First, though, Mod­er­na will have to gath­er pos­i­tive mid-stage da­ta from sev­er­al lead­ing pro­grams, leav­ing no doubt that it can achieve its dreams.

Late Fri­day ap­proval; Trio of biotechs wind down; Stem cell pi­o­neer finds new fron­tier; Biotech icon to re­tire; and more

Welcome back to Endpoints Weekly, your review of the week’s top biopharma headlines. Want this in your inbox every Saturday morning? Current Endpoints readers can visit their reader profile to add Endpoints Weekly. New to Endpoints? Sign up here.

I hope your weekend is off to a nice start, wherever you are reading this email. As for me, I’m trying to catch the tail of the Lunar New Year festivities.

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Pfiz­er lays off em­ploy­ees at Cal­i­for­nia and Con­necti­cut sites

Pfizer has laid off employees at its La Jolla, CA, and Groton, CT sites, according to multiple LinkedIn posts from former employees.

The Big Pharma confirmed to Endpoints News it has let go of some employees, but a spokesperson declined to specify how many workers were impacted and the exact locations affected. Earlier this month, the drug developer had confirmed to Endpoints it was sharpening its focus and doing away with some early research on areas such as rare disease, oncology and gene therapies.

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Jake Van Naarden, Loxo@Lilly CEO

Lil­ly en­ters ripe BTK field with quick FDA nod in man­tle cell lym­phoma

Eli Lilly has succeeded in its attempt to get the first non-covalent version of Bruton’s tyrosine kinase, or BTK, inhibitors to market, pushing it past rival Merck.

The FDA gave an accelerated nod to Lilly’s daily oral med, to be sold as Jaypirca, for patients with relapsed or refractory mantle cell lymphoma.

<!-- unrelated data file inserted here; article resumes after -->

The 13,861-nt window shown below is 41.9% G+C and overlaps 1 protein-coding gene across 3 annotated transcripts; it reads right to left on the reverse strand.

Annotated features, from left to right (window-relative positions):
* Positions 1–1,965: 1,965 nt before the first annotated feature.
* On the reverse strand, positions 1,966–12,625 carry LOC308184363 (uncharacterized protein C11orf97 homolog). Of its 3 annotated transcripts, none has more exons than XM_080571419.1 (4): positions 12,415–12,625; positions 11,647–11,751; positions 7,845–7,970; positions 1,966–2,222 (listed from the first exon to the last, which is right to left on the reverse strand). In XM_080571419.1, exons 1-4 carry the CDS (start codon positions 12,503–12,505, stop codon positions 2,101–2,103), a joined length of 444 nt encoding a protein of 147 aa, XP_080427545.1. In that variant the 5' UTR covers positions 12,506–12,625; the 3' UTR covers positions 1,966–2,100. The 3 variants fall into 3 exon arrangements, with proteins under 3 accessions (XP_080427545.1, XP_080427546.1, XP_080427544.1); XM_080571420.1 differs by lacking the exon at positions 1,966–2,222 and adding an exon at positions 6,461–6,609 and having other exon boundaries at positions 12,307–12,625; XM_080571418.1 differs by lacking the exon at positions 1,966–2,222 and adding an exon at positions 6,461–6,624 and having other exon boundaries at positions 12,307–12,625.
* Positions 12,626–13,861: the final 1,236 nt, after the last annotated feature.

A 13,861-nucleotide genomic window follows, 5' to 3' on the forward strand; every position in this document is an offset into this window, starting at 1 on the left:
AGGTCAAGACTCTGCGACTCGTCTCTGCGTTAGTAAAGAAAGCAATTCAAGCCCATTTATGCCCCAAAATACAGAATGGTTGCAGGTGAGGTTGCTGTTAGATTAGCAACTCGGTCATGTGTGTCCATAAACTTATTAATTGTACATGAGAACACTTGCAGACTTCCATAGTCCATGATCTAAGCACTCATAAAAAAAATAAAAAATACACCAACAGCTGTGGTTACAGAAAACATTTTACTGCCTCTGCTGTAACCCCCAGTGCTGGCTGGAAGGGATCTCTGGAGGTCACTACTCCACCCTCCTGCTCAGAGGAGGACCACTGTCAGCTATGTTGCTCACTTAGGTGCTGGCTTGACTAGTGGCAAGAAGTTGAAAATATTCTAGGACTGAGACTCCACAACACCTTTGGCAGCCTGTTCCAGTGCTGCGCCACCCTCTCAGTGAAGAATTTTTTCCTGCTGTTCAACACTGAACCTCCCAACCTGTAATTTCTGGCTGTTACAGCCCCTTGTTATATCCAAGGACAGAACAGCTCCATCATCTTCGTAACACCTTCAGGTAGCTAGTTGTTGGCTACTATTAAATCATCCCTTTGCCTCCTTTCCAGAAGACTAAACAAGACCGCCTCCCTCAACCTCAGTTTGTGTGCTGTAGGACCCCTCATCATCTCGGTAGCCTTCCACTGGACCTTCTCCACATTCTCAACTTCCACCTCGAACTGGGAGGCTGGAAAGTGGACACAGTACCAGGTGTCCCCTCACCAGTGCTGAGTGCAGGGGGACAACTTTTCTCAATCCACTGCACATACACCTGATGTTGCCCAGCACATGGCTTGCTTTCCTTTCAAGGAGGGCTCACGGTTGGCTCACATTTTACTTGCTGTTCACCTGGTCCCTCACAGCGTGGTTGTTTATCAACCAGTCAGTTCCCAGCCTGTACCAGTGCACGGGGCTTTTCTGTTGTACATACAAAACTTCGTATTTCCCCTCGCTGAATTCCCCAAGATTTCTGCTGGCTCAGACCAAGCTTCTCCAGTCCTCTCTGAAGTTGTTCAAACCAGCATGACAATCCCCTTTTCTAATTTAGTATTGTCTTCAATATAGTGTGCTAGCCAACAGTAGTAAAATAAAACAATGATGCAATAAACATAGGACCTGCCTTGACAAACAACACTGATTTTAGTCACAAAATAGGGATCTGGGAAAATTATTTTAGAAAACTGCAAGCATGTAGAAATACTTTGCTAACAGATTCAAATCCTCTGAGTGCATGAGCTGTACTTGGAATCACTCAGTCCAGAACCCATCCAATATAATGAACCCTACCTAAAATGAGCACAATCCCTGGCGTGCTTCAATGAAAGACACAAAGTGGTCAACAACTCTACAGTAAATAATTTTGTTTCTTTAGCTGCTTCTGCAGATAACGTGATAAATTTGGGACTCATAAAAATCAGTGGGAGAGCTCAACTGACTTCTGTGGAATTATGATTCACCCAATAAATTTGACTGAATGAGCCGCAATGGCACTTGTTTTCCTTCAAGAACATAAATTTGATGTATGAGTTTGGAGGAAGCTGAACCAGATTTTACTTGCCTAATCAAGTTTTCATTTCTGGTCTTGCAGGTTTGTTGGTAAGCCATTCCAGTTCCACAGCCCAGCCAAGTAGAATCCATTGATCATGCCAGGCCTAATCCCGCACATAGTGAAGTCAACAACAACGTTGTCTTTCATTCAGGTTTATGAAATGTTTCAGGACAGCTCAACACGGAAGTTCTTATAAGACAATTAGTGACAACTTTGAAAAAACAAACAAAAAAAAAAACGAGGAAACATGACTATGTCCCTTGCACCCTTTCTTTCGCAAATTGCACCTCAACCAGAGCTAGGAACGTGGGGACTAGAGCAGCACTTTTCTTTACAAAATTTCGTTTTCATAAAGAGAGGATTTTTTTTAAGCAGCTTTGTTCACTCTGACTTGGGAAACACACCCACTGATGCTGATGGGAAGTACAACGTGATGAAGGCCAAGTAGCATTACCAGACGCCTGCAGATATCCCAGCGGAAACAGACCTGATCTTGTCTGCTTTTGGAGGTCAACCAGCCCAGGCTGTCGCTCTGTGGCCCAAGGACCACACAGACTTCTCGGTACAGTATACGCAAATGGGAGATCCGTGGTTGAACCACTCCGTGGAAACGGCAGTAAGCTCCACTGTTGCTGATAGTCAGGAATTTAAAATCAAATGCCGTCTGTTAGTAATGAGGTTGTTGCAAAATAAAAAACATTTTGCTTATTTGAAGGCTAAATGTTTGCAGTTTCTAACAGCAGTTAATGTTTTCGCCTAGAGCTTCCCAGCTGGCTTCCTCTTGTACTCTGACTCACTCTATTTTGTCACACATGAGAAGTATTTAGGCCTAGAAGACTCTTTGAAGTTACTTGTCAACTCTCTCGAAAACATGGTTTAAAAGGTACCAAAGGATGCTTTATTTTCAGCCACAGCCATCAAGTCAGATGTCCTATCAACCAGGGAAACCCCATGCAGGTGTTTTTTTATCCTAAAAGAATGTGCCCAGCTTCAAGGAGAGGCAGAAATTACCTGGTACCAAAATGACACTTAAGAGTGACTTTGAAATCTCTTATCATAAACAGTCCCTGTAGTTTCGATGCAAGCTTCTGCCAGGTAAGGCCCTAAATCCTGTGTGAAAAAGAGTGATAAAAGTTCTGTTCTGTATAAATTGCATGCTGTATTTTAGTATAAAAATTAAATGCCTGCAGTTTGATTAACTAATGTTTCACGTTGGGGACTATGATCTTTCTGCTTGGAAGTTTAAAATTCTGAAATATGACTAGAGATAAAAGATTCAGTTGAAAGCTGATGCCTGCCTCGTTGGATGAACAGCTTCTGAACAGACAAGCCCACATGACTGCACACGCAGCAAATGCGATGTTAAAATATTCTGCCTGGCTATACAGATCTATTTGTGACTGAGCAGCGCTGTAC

The agency’s green light, disclosed by the Indianapolis Big Pharma on Friday afternoon, catapults Lilly into a field dominated by covalent BTK inhibitors, which includes AbbVie and Johnson & Johnson’s Imbruvica, AstraZeneca’s Calquence and BeiGene’s Brukinsa.

No­var­tis' ap­proved sick­le cell dis­ease drug fails to beat place­bo in PhI­II

Novartis’ sickle cell drug, approved in 2019 and branded as Adakveo, has failed an ongoing Phase III, according to preliminary results.

The Swiss pharma giant unveiled early data from the ongoing STAND Phase III study on Friday, saying that crizanlizumab showed no statistically significant difference between the drug at two different dose levels compared to placebo in annualized rates of vaso-occlusive crises that lead to a healthcare visit over the first year since being randomized into the trial.

Filip Dubovsky, Novavax CMO

No­vavax gets ready to take an­oth­er shot at Covid vac­cine mar­ket with next sea­son plans

While mRNA took center stage at yesterday’s FDA vaccine advisory committee meeting, Novavax announced its plans to deliver an updated protein-based vaccine based on new guidance.